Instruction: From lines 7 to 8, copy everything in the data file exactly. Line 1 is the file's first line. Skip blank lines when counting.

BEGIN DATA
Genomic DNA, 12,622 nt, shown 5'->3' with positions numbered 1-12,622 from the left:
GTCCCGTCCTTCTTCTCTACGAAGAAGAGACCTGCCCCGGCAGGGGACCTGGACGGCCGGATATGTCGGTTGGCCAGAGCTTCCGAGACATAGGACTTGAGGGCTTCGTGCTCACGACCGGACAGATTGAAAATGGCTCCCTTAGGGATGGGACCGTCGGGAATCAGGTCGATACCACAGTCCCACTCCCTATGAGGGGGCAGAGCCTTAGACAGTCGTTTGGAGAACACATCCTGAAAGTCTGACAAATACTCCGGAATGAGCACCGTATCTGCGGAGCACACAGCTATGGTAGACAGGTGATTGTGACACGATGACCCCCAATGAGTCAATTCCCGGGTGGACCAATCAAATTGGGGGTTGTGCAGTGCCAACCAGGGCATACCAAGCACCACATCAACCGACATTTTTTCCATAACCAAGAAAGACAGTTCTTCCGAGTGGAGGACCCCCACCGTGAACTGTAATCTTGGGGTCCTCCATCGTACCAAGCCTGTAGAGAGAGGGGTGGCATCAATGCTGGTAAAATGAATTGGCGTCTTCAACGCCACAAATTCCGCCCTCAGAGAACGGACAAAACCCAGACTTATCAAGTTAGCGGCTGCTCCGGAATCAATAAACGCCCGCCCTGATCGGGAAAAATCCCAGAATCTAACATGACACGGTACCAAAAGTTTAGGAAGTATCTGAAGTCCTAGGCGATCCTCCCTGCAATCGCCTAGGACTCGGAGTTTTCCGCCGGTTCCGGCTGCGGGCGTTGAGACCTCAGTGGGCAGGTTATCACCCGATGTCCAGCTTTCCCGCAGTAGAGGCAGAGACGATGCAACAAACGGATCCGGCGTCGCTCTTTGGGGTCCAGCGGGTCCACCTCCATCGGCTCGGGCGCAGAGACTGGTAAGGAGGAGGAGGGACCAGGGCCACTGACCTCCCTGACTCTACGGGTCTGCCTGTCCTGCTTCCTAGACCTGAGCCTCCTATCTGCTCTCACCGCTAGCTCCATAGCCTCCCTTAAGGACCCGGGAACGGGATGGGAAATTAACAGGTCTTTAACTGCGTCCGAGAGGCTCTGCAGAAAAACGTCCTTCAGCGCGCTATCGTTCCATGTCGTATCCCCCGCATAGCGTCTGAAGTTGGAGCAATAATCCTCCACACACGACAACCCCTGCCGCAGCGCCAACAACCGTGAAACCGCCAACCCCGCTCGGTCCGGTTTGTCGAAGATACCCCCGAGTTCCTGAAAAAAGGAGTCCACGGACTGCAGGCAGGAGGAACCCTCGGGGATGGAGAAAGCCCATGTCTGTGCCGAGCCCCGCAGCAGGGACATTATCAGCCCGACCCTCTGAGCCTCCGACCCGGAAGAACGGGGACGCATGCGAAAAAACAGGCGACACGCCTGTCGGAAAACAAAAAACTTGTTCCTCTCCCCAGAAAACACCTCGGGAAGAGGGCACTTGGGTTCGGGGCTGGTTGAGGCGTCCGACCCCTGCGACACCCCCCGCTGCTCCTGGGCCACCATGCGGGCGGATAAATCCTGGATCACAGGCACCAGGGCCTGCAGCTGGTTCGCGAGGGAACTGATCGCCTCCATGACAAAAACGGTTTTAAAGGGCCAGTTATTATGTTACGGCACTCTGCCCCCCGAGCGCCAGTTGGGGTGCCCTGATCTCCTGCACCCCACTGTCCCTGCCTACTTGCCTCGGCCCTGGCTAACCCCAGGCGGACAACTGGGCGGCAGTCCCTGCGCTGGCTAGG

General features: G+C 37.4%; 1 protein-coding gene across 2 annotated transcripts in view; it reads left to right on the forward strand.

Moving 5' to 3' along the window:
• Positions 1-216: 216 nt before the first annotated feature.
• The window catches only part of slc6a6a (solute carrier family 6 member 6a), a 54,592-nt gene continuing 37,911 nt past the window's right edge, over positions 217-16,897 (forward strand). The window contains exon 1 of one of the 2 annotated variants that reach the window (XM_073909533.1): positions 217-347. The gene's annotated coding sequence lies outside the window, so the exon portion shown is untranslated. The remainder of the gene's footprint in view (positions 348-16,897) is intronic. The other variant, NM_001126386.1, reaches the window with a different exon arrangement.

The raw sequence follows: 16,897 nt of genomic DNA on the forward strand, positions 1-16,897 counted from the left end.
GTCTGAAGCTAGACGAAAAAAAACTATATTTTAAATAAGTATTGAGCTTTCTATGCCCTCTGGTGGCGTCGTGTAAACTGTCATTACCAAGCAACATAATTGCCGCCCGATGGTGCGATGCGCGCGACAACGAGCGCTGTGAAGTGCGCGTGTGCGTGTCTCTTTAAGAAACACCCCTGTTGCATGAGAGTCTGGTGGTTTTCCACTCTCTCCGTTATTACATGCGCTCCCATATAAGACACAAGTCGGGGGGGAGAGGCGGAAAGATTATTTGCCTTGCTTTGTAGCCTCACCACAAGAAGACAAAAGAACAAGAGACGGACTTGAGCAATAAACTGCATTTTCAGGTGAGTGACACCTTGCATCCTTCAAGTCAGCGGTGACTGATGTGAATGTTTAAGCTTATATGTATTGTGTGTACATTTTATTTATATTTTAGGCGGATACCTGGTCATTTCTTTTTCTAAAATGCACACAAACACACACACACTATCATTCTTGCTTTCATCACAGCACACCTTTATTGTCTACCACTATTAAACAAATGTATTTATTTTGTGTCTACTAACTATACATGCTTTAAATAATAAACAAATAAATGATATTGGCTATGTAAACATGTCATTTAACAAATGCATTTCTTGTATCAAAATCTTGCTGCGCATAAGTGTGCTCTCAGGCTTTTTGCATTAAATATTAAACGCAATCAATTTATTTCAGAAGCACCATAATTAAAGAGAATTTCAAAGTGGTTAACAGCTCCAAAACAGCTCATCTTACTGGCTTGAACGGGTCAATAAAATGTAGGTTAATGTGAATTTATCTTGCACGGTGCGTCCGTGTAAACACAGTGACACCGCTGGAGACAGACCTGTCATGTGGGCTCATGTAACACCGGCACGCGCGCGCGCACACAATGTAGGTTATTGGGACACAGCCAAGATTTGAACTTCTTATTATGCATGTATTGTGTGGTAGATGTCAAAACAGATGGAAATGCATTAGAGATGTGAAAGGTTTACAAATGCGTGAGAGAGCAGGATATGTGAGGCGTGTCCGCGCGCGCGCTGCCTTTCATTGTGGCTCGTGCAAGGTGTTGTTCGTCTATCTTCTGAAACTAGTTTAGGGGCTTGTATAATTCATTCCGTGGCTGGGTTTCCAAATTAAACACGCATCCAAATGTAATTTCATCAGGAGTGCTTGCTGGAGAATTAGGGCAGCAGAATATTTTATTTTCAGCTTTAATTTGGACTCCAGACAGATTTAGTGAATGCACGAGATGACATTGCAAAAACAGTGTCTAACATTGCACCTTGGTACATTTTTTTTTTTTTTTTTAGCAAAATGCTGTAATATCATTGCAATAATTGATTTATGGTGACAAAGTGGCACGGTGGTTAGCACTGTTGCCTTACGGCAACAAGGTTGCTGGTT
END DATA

The raw sequence follows: 16,897 nt of genomic DNA on the forward strand, positions 1-16,897 counted from the left end.
GTCTGAAGCTAGACGAAAAAAAACTATATTTTAAATAAGTATTGAGCTTTCTATGCCCTCTGGTGGCGTCGTGTAAACTGTCATTACCAAGCAACATAATTGCCGCCCGATGGTGCGATGCGCGCGACAACGAGCGCTGTGAAGTGCGCGTGTGCGTGTCTCTTTAAGAAACACCCCTGTTGCATGAGAGTCTGGTGGTTTTCCACTCTCTCCGTTATTACATGCGCTCCCATATAAGACACAAGTCGGGGGGGAGAGGCGGAAAGATTATTTGCCTTGCTTTGTAGCCTCACCACAAGAAGACAAAAGAACAAGAGACGGACTTGAGCAATAAACTGCATTTTCAGGTGAGTGACACCTTGCATCCTTCAAGTCAGCGGTGACTGATGTGAATGTTTAAGCTTATATGTATTGTGTGTACATTTTATTTATATTTTAGGCGGATACCTGGTCATTTCTTTTTCTAAAATGCACACAAACACACACACACTATCATTCTTGCTTTCATCACAGCACACCTTTATTGTCTACCACTATTAAACAAATGTATTTATTTTGTGTCTACTAACTATACATGCTTTAAATAATAAACAAATAAATGATATTGGCTATGTAAACATGTCATTTAACAAATGCATTTCTTGTATCAAAATCTTGCTGCGCATAAGTGTGCTCTCAGGCTTTTTGCATTAAATATTAAACGCAATCAATTTATTTCAGAAGCACCATAATTAAAGAGAATTTCAAAGTGGTTAACAGCTCCAAAACAGCTCATCTTACTGGCTTGAACGGGTCAATAAAATGTAGGTTAATGTGAATTTATCTTGCACGGTGCGTCCGTGTAAACACAGTGACACCGCTGGAGACAGACCTGTCATGTGGGCTCATGTAACACCGGCACGCGCGCGCGCACACAATGTAGGTTATTGGGACACAGCCAAGATTTGAACTTCTTATTATGCATGTATTGTGTGGTAGATGTCAAAACAGATGGAAATGCATTAGAGATGTGAAAGGTTTACAAATGCGTGAGAGAGCAGGATATGTGAGGCGTGTCCGCGCGCGCGCTGCCTTTCATTGTGGCTCGTGCAAGGTGTTGTTCGTCTATCTTCTGAAACTAGTTTAGGGGCTTGTATAATTCATTCCGTGGCTGGGTTTCCAAATTAAACACGCATCCAAATGTAATTTCATCAGGAGTGCTTGCTGGAGAATTAGGGCAGCAGAATATTTTATTTTCAGCTTTAATTTGGACTCCAGACAGATTTAGTGAATGCACGAGATGACATTGCAAAAACAGTGTCTAACATTGCACCTTGGTACATTTTTTTTTTTTTTTTTAGCAAAATGCTGTAATATCATTGCAATAATTGATTTATGGTGACAAAGTGGCACGGTGGTTAGCACTGTTGCCTTACGGCAACAAGGTTGCTGGTT